any two of the information recording units that are arranged on all the information tracks located in a doughnut region demarcated by two concentric circles with a spacing of 5 μm in a radial direction of said optical disk are arranged such that their top ends are shifted in the circumferential direction.
2. An optical disk according to claim 1, wherein said information recording units are arranged such that their top ends are separated by 5 μm or more in the circumferential direction.
3. An optical disk that has at least one or more information recording layer therein, wherein
there are provided a plurality of spiral information tracks each corresponding to one rotation of the disk on said information recording layer,
a plurality of information recording units are arranged on said plurality of tracks, and
an integer multiple of the length of said information recording unit is different from the length of the track corresponding to one rotation of said optical disk by at least 5 μm or more.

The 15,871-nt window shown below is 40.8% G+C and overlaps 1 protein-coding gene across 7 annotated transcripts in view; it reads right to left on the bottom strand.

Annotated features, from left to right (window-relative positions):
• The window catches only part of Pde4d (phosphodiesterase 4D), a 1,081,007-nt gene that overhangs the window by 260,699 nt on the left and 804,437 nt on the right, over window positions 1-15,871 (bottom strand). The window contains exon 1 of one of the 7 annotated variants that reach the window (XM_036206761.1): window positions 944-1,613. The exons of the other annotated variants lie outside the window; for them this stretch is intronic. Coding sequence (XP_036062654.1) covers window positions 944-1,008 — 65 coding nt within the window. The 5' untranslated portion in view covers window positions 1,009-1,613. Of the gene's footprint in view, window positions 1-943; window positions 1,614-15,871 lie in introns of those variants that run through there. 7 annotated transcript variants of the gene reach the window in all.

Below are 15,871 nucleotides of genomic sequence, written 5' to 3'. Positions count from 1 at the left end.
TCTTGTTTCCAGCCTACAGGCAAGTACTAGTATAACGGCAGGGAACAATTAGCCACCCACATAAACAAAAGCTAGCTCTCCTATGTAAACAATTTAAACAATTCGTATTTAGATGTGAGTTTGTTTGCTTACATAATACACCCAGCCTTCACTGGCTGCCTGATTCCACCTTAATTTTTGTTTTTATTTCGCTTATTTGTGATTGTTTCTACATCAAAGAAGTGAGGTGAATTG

4. An optical disk according to claim 3, wherein, from among combinations of two integers N and M such that the integer N times the length of said information recording unit agrees with the integer M times the length of said track, selected is a minimum combination of N and M (referred to as n and m), and the integer m is larger than 5.
5. An optical disk that has at least one or more information recording layer and has a plurality of spiral tracks each consisting of a groove and/or a land and each corresponding to one rotation of the disk on said information recording layer,
said track is wobbled in a radial direction,
there exists an integer j such that the integer j times the length of said wobble agrees with the length of the one track,
the length of the information recording unit arranged on the track is the integer k times the period of said wobble, and a least common multiple L of the integers j and k is not less than 5 times the integer j.
6. An optical disk having at least one or more information recording layer therein, wherein
there are provided at least a plurality of spiral information tracks each corresponding to one rotation of the disk on said information recording layer,